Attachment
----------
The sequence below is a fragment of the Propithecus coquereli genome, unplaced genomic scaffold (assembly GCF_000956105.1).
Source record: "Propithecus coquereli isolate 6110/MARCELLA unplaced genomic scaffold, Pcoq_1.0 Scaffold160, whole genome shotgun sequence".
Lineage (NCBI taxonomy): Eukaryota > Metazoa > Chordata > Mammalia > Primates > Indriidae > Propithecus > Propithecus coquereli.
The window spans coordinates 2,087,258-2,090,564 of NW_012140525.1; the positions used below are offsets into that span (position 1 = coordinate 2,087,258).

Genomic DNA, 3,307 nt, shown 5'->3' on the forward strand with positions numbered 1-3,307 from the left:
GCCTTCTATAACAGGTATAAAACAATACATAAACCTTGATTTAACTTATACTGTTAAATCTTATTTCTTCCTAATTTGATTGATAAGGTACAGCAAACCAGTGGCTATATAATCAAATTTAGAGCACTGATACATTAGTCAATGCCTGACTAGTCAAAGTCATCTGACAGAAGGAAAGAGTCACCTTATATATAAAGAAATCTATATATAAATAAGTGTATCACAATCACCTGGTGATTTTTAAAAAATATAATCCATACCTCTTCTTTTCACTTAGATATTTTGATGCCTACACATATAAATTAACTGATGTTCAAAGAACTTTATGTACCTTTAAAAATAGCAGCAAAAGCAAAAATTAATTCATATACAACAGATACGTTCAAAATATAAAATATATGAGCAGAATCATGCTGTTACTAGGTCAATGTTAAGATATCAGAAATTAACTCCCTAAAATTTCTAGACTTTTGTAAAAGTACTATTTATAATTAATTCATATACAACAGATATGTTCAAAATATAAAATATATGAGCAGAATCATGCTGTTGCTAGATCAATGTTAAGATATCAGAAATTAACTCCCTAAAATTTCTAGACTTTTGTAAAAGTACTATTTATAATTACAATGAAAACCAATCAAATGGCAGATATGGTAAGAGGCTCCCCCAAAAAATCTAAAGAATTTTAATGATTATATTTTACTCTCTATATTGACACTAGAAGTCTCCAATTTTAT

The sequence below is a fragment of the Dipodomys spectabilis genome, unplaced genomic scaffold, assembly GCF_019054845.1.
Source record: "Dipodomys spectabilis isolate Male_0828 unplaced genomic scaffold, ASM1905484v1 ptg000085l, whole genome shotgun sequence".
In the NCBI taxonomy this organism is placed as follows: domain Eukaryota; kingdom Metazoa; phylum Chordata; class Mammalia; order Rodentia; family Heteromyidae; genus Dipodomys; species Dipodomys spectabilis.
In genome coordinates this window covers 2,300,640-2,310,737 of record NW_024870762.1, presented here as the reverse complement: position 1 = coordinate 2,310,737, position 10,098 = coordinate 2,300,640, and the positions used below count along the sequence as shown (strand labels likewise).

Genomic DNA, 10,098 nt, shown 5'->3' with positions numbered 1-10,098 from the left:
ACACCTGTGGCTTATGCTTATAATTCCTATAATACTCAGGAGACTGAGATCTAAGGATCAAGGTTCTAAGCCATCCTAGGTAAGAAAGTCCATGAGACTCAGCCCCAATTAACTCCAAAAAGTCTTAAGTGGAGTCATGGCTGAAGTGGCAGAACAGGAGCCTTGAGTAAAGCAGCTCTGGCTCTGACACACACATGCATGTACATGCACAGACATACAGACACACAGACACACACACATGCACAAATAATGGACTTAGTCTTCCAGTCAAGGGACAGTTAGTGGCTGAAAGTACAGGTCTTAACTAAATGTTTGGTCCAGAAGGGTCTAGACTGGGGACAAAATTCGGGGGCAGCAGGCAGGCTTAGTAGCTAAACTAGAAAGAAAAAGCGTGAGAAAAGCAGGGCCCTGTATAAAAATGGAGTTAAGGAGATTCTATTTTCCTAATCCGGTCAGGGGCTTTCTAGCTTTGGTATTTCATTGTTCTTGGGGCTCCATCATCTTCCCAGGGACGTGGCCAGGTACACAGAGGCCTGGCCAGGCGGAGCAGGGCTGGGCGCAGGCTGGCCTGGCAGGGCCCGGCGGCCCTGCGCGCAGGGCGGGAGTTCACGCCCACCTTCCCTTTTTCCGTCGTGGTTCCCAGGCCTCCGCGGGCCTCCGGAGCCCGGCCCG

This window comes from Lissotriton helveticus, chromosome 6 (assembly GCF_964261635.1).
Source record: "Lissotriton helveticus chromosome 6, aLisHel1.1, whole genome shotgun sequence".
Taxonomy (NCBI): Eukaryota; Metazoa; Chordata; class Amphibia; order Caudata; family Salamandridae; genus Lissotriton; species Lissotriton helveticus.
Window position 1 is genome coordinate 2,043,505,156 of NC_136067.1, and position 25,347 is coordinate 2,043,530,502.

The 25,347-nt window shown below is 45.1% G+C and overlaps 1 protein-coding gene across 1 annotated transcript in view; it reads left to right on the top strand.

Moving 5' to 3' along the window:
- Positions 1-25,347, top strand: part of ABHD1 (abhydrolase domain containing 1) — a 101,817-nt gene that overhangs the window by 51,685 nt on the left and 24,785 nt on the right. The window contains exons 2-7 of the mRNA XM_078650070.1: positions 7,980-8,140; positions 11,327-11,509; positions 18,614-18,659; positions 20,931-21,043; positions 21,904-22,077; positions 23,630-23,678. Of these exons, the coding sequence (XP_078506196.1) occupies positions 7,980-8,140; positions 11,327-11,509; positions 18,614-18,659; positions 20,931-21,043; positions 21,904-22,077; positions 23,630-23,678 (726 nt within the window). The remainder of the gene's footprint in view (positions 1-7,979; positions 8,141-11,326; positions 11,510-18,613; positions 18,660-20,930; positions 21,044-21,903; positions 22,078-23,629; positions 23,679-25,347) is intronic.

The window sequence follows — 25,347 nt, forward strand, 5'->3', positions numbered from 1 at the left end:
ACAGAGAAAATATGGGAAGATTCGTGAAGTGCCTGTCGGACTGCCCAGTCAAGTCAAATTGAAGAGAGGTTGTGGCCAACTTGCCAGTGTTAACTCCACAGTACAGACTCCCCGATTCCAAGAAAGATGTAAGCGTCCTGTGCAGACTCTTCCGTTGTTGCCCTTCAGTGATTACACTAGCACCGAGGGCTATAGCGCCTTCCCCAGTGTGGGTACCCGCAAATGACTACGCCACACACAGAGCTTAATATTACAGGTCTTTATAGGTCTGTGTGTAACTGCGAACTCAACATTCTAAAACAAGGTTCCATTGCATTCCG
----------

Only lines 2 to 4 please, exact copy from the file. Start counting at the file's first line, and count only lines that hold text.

Source record: "Propithecus coquereli isolate 6110/MARCELLA unplaced genomic scaffold, Pcoq_1.0 Scaffold160, whole genome shotgun sequence".
Lineage (NCBI taxonomy): Eukaryota > Metazoa > Chordata > Mammalia > Primates > Indriidae > Propithecus > Propithecus coquereli.
The window spans coordinates 2,087,258-2,090,564 of NW_012140525.1; the positions used below are offsets into that span (position 1 = coordinate 2,087,258).